Before commencing with the installation of SharePoint, make sure to modify config.xml to allow installation on a workstation (non-server) Windows version. Just add AllowWindowsClientInstall in filessetupconfig.xml:


Run Setup.exe. First, enter a product key:


Read the license terms. Or just click Next if you are in a hurry.


Choose Server Farm:


Choose Server Type: Complete


And that’s it, installing will take a moment.


When complete, unselect the option to run Configuration Wizard and click Close.

Part 6: Configure SharePoint Server 2010

Run the Products and Configuration Wizard. Choose Create a new server farm.


In Specify Configuration Database Settings, choose a database server, config database name and credentials:


Enter a farm passphrase:


In Configure SharePoint Central Administration Web Application, choose a port and authentication provider:


Complete the wizard and wait a few minutes while it runs. It will most probably error in the end (Step 8) with a provisioning error for web.config:


The “There’s a duplicate ‘system.web.extensions/scripting/scriptResourceHandler’ section defined” error is a known issue. For non-SharePoint applications the fix is a bit different, so for SharePoint the fix fairly simple: Just change the IIS application pools to use .NET Framework 2.0.x instead of the default (.NET 4.0):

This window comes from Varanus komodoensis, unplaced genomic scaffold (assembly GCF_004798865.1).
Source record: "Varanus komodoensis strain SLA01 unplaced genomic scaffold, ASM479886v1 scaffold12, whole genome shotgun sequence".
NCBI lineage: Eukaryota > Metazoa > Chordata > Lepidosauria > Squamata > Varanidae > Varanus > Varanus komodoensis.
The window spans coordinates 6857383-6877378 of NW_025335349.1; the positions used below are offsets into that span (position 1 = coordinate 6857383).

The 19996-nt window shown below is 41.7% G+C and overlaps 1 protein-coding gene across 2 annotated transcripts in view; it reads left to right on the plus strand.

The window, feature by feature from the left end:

You’ll need to change the .NET Framework version from v4.0 to v2.0.x for all the application pools that SharePoint is using:

  • SharePoint Central Administration v4
  • SecurityTokenServiceApplicationPool
  • SharePoint Web Services Root
  • The application pool that has a guid in the name, like 22f818c63b2c466b9f7681cff8a6c366

You can also change the .NET Framework version on DefaultAppPool. This makes certain that future web apps you provision in SharePoint will get the correct .NET version.

Re-run SharePoint Products and Configuration Wizard and it will pick up automatically from the correct provisioning phase. This time provisioning should succeed:


Central Administration should now open in your default browser:


Verify that the version number matches December 2011 Cumulative Update. You can check the version number from System Settings > Manage Servers in this farm:


14.0.6114.5000 equals December 2011 CU.

All done, enjoy SharePoint Server 2010 with SQL Server 2012 (RC0) on Windows 8 Consumer Preview!